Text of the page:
Orlin Wagner, Associated Press
LAWRENCE, Kan. — Bill Self stared at the box score with a grim look on his face.
It was all there in black and white, every turnover, missed shot and missed opportunity.
No. 12 Kansas had just lost to Davidson, 80-74 on Monday night. The Wildcats kept running fresh players onto the court, they kept making wide open baskets and the Jayhawks couldn't figure out a way to match them as the second half wore on.
Perhaps the biggest thing that stood out in that box score was the final column: Davidson had 10 players log at least 5 minutes each, and eight played at least 17 minutes. The Jayhawks had just five guys on the floor that long.
Self knows that his team has a long way to go to reach its potential. Perhaps it never will quite stack up to the level of some Kansas teams of years past.
But he also knows the Jayhawks won't come close unless they find some help.
"The reality of it is depth is such a great thing, but depth isn't great because of injuries and depth isn't great because of foul problems," Self said. "Depth is great when guys aren't playing well other guys can play. ... We just don't have guys yet that can come in and we don't skip a beat."
Self thought he may have found one in Kevin Young, a transfer from Loyola Marymount, who came off the bench to score 14 points in 20 minutes during a 78-67 win over No. 2 Ohio State. But the lanky Young missed his only shot and managed only two rebounds in 10 minutes against the Wildcats. Fellow transfer Justin Wesley also missed his only shot and had three rebounds in 8 minutes.
It's not entirely Self's fault that there is a depth problem.
Highly touted freshman Ben McLemore was deemed a partial qualifier just before the start of the season, so under NCAA and Big 12 rules, he isn't able to practice with the team until after the fall semester, and he won't be able to suit up for the Jayhawks until next season.
Similar fates befell 6-foot-8 forward Braeden Anderson and freshman forward Jamari Traylor.
So the Jayhawks are left to make do with a legitimate star in Thomas Robinson, a point guard in Tyshawn Taylor who can be dazzling one minute and frustrating the next and a bunch of other guys who are trying to figure out to best handle their roles for one of college basketball's storied programs.
"We can't have one person that's 90 percent in. We have to have everybody 100 percent focused, tuned in, ready to go," said junior guard Elijah Johnson, perhaps the team's best outside shooter, who was just 3 for 10 from beyond the 3-point line against Davidson.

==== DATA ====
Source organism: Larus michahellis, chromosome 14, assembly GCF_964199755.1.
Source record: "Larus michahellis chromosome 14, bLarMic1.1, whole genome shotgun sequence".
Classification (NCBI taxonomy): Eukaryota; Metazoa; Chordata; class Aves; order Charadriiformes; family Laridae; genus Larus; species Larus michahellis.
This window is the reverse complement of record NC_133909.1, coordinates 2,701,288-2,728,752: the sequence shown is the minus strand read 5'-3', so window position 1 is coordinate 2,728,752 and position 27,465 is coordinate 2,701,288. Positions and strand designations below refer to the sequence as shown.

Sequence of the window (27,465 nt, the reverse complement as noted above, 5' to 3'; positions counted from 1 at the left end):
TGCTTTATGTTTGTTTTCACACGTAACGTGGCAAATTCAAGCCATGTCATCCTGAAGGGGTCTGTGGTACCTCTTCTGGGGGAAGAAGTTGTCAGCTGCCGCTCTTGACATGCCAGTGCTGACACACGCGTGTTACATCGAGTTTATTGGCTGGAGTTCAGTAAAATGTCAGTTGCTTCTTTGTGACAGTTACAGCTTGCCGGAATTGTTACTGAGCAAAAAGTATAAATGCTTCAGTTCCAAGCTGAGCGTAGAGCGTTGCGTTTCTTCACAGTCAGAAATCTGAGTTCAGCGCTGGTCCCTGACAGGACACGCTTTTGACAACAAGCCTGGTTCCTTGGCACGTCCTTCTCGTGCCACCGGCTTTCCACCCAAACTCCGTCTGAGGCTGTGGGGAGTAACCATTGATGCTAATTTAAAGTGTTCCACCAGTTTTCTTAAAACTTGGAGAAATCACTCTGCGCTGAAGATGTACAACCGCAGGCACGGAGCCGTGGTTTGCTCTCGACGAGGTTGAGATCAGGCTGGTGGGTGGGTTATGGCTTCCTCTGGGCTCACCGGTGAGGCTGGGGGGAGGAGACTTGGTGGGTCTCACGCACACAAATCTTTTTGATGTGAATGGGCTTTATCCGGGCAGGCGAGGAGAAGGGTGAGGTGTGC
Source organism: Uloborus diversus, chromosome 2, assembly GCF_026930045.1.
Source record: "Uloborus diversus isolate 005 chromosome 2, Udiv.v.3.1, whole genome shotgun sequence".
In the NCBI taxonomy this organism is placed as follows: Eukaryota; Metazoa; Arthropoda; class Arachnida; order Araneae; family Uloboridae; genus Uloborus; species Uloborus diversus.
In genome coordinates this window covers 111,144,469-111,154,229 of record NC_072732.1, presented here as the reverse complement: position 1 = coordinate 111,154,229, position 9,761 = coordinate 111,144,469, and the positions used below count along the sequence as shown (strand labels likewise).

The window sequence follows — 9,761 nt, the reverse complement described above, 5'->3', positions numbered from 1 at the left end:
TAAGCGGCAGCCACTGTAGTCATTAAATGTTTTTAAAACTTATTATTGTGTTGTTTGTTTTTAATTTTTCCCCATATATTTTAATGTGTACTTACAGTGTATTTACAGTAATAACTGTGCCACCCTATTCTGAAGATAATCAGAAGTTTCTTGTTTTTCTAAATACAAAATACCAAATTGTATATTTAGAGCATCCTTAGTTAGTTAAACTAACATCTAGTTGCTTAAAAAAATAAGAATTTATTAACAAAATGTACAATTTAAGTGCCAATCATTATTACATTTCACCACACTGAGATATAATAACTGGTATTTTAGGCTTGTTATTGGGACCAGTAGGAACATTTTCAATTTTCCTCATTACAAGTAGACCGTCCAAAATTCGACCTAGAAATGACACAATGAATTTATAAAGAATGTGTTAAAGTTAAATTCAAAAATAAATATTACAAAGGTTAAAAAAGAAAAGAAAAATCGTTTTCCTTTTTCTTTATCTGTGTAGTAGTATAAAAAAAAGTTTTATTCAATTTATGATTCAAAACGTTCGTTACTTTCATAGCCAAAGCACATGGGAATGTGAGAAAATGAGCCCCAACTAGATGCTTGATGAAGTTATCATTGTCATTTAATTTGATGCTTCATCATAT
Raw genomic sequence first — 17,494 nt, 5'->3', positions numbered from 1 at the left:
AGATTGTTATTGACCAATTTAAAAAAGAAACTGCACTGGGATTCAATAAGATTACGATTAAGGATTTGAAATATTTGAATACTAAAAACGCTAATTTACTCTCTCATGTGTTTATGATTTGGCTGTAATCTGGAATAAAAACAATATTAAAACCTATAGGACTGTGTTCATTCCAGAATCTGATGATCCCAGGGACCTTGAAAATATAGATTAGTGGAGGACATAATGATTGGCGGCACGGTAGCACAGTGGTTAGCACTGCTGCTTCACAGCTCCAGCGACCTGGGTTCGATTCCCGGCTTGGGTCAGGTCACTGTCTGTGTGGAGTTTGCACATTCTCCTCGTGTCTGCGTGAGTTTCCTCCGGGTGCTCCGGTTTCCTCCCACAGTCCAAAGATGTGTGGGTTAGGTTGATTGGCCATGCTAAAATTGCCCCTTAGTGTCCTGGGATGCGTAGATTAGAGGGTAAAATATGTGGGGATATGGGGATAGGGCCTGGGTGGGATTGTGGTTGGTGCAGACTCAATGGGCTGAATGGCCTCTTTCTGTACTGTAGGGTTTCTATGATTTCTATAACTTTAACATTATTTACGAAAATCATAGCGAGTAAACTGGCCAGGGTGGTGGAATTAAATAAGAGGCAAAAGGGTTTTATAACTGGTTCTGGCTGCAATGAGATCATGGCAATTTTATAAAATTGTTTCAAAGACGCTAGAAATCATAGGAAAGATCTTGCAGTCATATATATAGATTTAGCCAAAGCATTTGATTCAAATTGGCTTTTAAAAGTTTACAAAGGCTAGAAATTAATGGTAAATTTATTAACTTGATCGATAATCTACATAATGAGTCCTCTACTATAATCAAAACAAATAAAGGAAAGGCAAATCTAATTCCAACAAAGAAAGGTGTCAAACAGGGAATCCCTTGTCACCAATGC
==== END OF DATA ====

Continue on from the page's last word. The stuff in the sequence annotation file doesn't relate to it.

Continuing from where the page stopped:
When someone like Johnson can't get his shot to fall, Self would love nothing more than be able to look down his bench and see someone who could provide an immediate lift.
Ten games into the season and nobody has emerged.
Depth is one of the reasons that Self tempered expectations this season, even though anything short of a deep NCAA tournament run is considered a failure on Naismith Drive.
The Jayhawks are still co-favorites to win their eighth consecutive Big 12 championship along with Texas A&M, despite losing Marcus and Markieff Morris to the NBA draft after their junior seasons, Josh Selby to pro ball overseas after his freshman year, and key role players in Tyrel Reed, Brady Morningstar and Mario Little to graduation from a team that went 35-3 last season.
All told, Kansas lost nearly three-quarters of its scoring and two-thirds of its rebounding.
Robinson has emerged as the team's biggest star, his big game against the Buckeyes lifting the Jayhawks to a resume-boosting win. The forward's 21-point, 18-rebound effort against Davidson was a rare bright spot on an otherwise bleak night in Kansas City.
But he certainly can't carry the team by himself.
Against the Buckeyes, Johnson went 5 of 7 from beyond the 3-point line, Travis Releford played stingy defense and Taylor contributed a career-high 13 assists. When the Jayhawks are getting that kind of production across the board, they can still hang with anybody in the country.
"We have to come out and be ready every game," Releford said, because when they aren't, their perilous lack of depth begins to rear its head.
"We have to be sharp every night we play," Self said. "There's not as much margin for error."
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